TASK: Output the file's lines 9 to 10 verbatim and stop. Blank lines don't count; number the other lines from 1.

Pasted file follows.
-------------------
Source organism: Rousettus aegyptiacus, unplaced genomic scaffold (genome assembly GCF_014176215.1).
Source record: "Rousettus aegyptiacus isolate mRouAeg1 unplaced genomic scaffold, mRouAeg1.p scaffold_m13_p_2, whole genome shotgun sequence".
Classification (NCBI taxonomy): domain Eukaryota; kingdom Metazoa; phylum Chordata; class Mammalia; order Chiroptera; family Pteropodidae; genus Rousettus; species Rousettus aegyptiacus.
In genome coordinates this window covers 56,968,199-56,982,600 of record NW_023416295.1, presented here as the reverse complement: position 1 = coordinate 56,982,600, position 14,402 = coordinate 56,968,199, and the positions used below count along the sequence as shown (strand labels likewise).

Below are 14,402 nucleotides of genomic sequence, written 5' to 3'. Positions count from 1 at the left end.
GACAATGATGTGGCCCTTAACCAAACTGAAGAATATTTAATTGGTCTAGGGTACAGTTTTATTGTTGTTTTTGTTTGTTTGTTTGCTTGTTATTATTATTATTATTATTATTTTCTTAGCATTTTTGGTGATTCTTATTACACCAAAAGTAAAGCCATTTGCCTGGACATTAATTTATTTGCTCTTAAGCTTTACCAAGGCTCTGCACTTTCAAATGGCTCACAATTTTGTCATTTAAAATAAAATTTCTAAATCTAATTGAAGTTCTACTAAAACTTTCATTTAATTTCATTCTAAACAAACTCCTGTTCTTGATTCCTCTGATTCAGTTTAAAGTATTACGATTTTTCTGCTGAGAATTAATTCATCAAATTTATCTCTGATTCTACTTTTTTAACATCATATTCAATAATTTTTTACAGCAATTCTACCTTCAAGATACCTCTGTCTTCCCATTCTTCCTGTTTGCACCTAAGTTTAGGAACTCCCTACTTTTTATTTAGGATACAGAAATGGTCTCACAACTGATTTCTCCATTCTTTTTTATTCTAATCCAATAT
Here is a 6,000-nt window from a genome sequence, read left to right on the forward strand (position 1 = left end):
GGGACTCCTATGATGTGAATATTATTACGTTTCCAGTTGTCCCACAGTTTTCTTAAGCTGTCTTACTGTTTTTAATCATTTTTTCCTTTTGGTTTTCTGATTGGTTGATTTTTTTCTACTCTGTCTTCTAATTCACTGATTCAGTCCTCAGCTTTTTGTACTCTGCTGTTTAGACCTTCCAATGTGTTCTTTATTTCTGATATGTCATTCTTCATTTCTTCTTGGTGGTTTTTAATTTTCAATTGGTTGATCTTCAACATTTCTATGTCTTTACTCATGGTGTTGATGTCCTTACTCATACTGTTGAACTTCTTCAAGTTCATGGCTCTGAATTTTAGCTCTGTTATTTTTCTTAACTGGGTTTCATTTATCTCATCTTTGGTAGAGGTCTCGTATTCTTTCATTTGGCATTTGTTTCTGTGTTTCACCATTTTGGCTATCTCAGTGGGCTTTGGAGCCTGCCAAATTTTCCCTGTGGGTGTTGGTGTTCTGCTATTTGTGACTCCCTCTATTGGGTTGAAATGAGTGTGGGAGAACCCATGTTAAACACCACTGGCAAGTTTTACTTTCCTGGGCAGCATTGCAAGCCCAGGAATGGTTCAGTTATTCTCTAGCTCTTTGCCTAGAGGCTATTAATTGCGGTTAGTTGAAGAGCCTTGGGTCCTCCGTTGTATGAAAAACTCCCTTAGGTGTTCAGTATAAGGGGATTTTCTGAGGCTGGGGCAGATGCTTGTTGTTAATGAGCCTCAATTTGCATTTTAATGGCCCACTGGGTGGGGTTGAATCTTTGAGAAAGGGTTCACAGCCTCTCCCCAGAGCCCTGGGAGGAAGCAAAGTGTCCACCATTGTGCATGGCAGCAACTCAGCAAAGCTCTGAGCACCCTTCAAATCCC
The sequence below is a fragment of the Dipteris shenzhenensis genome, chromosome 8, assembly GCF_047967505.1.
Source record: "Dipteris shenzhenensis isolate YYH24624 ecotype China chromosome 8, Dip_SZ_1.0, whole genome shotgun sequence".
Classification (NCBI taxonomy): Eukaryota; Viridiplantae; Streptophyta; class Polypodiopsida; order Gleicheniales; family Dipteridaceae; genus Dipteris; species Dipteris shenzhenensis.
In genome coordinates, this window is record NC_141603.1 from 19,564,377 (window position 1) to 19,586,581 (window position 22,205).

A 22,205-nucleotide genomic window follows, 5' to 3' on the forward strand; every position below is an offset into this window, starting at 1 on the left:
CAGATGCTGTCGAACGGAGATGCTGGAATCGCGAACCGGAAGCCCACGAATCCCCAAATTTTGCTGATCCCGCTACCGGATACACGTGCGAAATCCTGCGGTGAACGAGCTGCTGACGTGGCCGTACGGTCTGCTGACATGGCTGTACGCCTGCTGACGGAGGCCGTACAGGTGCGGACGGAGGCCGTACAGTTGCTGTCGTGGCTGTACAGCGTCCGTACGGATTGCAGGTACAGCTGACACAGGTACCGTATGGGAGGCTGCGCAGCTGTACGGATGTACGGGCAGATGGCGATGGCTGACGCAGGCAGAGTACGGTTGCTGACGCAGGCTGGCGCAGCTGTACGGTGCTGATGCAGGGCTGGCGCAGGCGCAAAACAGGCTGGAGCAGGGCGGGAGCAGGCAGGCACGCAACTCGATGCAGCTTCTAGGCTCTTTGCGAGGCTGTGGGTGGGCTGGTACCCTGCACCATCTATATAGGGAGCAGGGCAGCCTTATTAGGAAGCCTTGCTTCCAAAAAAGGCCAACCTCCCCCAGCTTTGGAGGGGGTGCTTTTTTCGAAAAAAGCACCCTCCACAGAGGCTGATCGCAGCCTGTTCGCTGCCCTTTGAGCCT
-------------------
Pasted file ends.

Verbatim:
The sequence below is a fragment of the Dipteris shenzhenensis genome, chromosome 8, assembly GCF_047967505.1.
Source record: "Dipteris shenzhenensis isolate YYH24624 ecotype China chromosome 8, Dip_SZ_1.0, whole genome shotgun sequence".